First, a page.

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Difference Between Journal and Ledger

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It can be difficult to keep your bookkeeping straight if you don't know the difference between a journal and a ledger. The difference is one of the most common questions asked by those who are unfamiliar with accounting, so we'll try to break it down as simply as possible: a journal is a document that records financial data and activity for individual accounts on an ongoing basis. Whereas a ledger is a summary of the transactions in each account over a period of time. 

What is a Journal?

A journal is a book of original entries where financial transactions are recorded chronologically. The names and the amounts in individual entries must be equal on both sides of an account, or it can cause confusion. This characteristic makes sure that there isn't any overstatement or understatement on one side of the ledger (the "debit" and "credit").

A journal is used to record all transactions, whether they're from a business or personal standpoint. This means that you'll have one book where you track your income, expenses, assets, and liabilities regardless of their source.

What is a Ledger?

A ledger is a book of final entries where the balances in individual accounts are summarized into two columns: "debits" and "credits". The following are characteristics of ledgers:

A ledger only contains information about specific accounts (assets, liabilities, etc.), not every transaction that has ever taken place. In fact, most ledgers will only contain information for a particular fiscal year or month. For example, if we were looking at the ledger for December 2016, we wouldn't see any information about what happened in November 2016, and we certainly wouldn't want to include all of the transactions that took place between January 2017 and December 2017.

Summarizing information from individual journals into a single ledger is what allows us to create financial statements (e.g. an income statement, balance sheet, cash flow statement). These reports are used to provide insights into a company's overall financial position and performance over a specific time period.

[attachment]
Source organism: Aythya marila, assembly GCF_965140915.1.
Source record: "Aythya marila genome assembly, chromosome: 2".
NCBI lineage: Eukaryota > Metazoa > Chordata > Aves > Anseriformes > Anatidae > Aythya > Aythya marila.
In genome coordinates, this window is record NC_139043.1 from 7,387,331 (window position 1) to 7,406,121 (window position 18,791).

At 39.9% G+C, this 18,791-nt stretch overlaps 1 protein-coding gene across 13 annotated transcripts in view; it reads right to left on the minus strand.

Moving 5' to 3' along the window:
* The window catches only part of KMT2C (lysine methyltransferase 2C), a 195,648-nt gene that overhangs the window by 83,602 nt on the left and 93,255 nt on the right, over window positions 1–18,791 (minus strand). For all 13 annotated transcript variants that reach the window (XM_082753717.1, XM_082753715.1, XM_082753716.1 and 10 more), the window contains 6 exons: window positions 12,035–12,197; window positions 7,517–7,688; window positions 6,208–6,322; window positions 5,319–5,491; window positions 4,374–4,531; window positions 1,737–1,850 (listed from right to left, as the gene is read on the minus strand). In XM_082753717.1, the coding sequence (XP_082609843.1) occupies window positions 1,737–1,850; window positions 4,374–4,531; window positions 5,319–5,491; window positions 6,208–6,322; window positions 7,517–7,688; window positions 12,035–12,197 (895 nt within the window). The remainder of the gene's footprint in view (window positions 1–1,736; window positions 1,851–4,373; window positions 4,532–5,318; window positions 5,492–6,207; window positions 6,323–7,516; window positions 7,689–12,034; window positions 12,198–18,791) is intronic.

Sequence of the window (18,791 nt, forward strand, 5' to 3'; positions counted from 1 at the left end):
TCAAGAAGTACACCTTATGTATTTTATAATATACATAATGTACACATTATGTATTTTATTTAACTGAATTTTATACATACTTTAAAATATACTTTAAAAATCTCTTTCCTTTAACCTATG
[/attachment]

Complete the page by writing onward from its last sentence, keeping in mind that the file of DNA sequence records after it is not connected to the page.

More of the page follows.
Key differences between a Journal & Ledger

The difference in characteristics

The journal is a chronological record of all transactions that have taken place. This means that once an entry has been made, it cannot be changed without creating another entry (an "offsetting" transaction). For this reason, journals are also called "original documents". When you're reconciling your bank statement each month, for example, you'll be looking to see if the balance shown on the statement matches up with the sum total of your individual journal entries for that month. If there's a discrepancy, then you know that something was either entered incorrectly into your journal or else was missed altogether (and needs to be added).

The accounts contained within a ledger are classified as either balance sheet or income statement accounts. A balance sheet account represents an economic quantity owned by someone (an asset), while an income statement account records how much money has been earned over some period of time (a revenue) or how much it cost to run a business for that same period (a loss). For this reason, ledgers only contain entries made from one side of the "debit"/"credit" equation: each entry is drawn from either the expense/loss column on the left ("debits") OR else the revenue/asset column on the right ("credits").